Hogan's Alley

Friday, April 28, 2006

Speaking Of Gasoline Prices, How Big Is Big Oil's Take?

Much of the current demagoguery on the topic of gas prices, especially from the left, focuses on the clearly extraordinary profits being reported by the oil companies. Clearly, they have been the beneficiary of enormous windfalls as prices at the pump have risen. None of them have yet signed on to a commitment to screw their stockholders and voluntarily forswear some profit. Of course if they did we could then expect less spending on the development of new oil sources or refining capacity.

So, the question is, given these "large" profit margins, how much of the price of a gallon of gas goes into the oil companies' profit ledgers? For the answer lets turn to the website of Sen. Harry Reid of Nevada, Democratic leader of the Senate. Clearly no friend of Big Oil.

Sen. Reid's website has a chart (scroll down for it) that breaks down the components that make up the cost of a gallon of gas. At the time the chart was created a gallon of gas in Nevada cost $1.68, so all figures need to be raised proportionately. At that time, the component called "Refiner Margin", which includes the oil company profits and refining costs, was $0.25. For the sake of argument, lets say that the price has now, or will soon, double to $3.36. If the "Refiner Margin" still stood at the same percentage of the total, it would now be $0.50.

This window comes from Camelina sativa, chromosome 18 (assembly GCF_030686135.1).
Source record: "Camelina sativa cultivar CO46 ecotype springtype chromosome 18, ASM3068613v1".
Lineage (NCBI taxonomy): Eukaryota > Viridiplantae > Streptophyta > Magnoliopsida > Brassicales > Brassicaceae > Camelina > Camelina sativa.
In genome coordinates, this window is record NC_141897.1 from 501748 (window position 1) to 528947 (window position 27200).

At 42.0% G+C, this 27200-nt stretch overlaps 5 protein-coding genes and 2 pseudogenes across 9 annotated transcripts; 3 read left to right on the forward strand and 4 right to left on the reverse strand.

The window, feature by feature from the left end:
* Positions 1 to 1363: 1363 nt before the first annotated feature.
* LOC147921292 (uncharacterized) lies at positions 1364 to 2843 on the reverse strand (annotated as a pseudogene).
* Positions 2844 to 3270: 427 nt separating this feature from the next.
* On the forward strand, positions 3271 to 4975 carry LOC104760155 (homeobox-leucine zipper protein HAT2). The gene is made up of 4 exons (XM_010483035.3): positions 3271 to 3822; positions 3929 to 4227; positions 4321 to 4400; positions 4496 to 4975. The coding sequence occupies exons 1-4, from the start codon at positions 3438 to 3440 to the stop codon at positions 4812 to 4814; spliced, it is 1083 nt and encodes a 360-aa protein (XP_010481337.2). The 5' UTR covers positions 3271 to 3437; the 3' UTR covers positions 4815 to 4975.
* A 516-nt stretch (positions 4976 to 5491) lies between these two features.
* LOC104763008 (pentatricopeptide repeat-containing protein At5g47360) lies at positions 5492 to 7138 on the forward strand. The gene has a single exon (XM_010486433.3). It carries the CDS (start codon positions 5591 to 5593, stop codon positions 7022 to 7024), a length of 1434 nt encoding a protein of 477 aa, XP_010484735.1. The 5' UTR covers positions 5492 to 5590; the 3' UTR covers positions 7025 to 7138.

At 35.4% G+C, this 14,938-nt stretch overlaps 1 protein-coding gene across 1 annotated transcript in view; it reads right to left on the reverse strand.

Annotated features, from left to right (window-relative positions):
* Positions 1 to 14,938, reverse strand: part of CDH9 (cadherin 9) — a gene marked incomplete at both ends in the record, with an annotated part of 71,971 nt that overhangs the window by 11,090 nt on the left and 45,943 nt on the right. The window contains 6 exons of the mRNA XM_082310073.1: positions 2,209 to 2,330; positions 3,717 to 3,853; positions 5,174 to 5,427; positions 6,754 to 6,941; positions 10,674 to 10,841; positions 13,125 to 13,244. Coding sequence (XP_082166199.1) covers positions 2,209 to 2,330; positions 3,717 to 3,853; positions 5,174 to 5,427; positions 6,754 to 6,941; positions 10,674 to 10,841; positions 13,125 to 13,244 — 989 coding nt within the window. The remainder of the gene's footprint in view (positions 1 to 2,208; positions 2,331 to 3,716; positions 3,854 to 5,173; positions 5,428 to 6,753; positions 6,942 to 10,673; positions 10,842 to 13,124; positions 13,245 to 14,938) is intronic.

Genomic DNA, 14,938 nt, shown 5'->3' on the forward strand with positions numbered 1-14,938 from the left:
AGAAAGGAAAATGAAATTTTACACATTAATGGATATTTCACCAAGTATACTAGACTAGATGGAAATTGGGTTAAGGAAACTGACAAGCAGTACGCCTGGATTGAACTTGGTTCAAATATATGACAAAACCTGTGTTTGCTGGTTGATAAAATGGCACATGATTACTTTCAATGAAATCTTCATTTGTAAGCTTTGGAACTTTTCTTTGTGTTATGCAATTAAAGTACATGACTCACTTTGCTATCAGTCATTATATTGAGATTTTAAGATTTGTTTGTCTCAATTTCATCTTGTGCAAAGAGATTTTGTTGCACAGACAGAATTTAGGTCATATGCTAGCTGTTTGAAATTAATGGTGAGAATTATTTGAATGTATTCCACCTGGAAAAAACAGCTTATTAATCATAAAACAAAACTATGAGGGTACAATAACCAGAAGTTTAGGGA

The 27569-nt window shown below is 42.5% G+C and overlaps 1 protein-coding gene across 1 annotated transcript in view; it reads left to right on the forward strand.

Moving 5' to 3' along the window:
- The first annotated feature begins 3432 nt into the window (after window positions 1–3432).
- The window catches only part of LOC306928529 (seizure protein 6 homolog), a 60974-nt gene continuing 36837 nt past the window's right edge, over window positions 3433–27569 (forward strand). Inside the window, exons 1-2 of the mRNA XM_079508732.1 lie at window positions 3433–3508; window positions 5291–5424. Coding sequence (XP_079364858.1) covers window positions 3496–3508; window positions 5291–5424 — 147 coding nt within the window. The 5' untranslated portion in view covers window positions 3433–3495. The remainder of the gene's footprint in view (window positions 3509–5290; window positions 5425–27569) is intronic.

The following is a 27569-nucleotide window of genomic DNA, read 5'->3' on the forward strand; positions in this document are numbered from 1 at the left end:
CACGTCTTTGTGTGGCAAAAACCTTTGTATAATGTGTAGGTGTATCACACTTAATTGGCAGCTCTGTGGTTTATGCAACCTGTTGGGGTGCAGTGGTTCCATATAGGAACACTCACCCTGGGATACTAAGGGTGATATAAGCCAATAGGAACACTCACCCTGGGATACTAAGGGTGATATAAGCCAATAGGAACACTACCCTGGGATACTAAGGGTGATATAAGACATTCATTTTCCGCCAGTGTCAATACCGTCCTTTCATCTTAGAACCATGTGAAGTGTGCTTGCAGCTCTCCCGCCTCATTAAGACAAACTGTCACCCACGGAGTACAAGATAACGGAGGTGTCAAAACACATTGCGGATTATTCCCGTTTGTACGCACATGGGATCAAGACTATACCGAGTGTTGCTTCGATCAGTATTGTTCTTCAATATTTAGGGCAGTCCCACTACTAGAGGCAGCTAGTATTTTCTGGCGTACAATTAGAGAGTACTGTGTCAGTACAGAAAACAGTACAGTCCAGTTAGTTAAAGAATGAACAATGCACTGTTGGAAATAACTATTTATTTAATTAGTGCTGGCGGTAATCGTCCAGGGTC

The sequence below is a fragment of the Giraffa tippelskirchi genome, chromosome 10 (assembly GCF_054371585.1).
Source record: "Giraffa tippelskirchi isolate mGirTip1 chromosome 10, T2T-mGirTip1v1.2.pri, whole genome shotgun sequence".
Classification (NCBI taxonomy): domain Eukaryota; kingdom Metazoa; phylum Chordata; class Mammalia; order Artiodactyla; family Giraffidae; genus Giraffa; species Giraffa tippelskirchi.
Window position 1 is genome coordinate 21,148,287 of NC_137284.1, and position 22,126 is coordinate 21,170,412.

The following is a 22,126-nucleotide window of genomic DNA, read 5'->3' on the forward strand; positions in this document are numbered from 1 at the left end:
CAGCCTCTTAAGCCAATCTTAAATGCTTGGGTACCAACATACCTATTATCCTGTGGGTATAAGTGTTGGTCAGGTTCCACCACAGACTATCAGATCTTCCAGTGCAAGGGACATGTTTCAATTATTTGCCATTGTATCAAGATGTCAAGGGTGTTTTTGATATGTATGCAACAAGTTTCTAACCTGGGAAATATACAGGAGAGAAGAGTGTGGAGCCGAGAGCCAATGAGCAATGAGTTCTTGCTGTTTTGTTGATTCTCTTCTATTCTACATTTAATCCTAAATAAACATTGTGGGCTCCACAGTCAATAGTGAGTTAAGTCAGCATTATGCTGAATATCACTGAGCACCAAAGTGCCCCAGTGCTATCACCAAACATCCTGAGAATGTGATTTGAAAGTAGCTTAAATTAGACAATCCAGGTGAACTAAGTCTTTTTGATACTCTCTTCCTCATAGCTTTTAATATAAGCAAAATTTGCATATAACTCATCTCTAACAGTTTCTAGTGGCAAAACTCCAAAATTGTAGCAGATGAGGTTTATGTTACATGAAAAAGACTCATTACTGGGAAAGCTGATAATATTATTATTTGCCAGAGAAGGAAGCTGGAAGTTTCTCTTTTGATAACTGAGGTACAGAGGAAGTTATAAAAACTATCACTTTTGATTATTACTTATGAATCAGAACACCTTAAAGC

Assuming, generously, that fully one half of this new figure, or $0.25, is oil profits and that politicians foolishly mandated that the companies forswear all profits, consumers at the pump would then still be paying $3.11. At a cost still above the magic $3.00 figure, consumer, and more to the point voter fury, would not abate in the slightest. And they could look forward to dramatic reductions in supplies with no reinvestment of profits and yet higher market prices.